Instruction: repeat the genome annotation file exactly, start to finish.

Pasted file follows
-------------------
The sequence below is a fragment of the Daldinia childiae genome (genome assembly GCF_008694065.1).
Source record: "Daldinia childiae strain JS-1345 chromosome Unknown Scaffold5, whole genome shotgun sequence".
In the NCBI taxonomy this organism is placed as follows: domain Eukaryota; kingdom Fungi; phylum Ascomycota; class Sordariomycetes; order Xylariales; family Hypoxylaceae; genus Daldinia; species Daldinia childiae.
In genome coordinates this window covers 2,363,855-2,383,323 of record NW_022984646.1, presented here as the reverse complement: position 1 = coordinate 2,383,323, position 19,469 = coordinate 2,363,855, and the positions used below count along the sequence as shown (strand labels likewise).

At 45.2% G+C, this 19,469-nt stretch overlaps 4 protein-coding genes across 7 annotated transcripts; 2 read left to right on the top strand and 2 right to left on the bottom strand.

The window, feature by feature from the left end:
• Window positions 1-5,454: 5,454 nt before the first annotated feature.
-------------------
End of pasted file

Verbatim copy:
The sequence below is a fragment of the Daldinia childiae genome (genome assembly GCF_008694065.1).
Source record: "Daldinia childiae strain JS-1345 chromosome Unknown Scaffold5, whole genome shotgun sequence".
In the NCBI taxonomy this organism is placed as follows: domain Eukaryota; kingdom Fungi; phylum Ascomycota; class Sordariomycetes; order Xylariales; family Hypoxylaceae; genus Daldinia; species Daldinia childiae.
In genome coordinates this window covers 2,363,855-2,383,323 of record NW_022984646.1, presented here as the reverse complement: position 1 = coordinate 2,383,323, position 19,469 = coordinate 2,363,855, and the positions used below count along the sequence as shown (strand labels likewise).

At 45.2% G+C, this 19,469-nt stretch overlaps 4 protein-coding genes across 7 annotated transcripts; 2 read left to right on the top strand and 2 right to left on the bottom strand.

The window, feature by feature from the left end:
• Window positions 1-5,454: 5,454 nt before the first annotated feature.